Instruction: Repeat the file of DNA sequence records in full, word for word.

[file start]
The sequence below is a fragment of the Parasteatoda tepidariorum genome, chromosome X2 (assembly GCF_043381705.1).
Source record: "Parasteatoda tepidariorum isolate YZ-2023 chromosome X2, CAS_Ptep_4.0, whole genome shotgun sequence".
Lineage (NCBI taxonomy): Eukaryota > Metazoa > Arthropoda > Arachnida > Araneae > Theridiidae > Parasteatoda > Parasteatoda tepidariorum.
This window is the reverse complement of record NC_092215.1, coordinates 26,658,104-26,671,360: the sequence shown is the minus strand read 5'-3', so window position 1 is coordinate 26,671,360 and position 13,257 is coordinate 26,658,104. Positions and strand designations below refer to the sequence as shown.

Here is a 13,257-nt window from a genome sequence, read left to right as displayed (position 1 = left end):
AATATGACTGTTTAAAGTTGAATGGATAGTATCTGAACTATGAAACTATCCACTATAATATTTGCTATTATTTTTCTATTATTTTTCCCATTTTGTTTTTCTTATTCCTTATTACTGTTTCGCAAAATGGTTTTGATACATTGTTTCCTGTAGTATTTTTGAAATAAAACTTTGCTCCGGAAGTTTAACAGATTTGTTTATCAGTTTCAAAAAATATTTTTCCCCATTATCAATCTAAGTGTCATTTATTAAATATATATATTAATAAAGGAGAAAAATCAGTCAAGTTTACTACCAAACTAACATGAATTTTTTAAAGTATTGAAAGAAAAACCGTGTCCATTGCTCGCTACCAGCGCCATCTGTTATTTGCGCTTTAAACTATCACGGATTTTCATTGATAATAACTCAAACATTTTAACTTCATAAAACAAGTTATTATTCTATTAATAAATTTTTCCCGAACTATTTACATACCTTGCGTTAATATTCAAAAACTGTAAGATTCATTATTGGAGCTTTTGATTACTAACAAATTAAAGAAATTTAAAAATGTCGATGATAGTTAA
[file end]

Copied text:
The sequence below is a fragment of the Parasteatoda tepidariorum genome, chromosome X2 (assembly GCF_043381705.1).
Source record: "Parasteatoda tepidariorum isolate YZ-2023 chromosome X2, CAS_Ptep_4.0, whole genome shotgun sequence".
Lineage (NCBI taxonomy): Eukaryota > Metazoa > Arthropoda > Arachnida > Araneae > Theridiidae > Parasteatoda > Parasteatoda tepidariorum.
This window is the reverse complement of record NC_092215.1, coordinates 26,658,104-26,671,360: the sequence shown is the minus strand read 5'-3', so window position 1 is coordinate 26,671,360 and position 13,257 is coordinate 26,658,104. Positions and strand designations below refer to the sequence as shown.

Here is a 13,257-nt window from a genome sequence, read left to right as displayed (position 1 = left end):
AATATGACTGTTTAAAGTTGAATGGATAGTATCTGAACTATGAAACTATCCACTATAATATTTGCTATTATTTTTCTATTATTTTTCCCATTTTGTTTTTCTTATTCCTTATTACTGTTTCGCAAAATGGTTTTGATACATTGTTTCCTGTAGTATTTTTGAAATAAAACTTTGCTCCGGAAGTTTAACAGATTTGTTTATCAGTTTCAAAAAATATTTTTCCCCATTATCAATCTAAGTGTCATTTATTAAATATATATATTAATAAAGGAGAAAAATCAGTCAAGTTTACTACCAAACTAACATGAATTTTTTAAAGTATTGAAAGAAAAACCGTGTCCATTGCTCGCTACCAGCGCCATCTGTTATTTGCGCTTTAAACTATCACGGATTTTCATTGATAATAACTCAAACATTTTAACTTCATAAAACAAGTTATTATTCTATTAATAAATTTTTCCCGAACTATTTACATACCTTGCGTTAATATTCAAAAACTGTAAGATTCATTATTGGAGCTTTTGATTACTAACAAATTAAAGAAATTTAAAAATGTCGATGATAGTTAA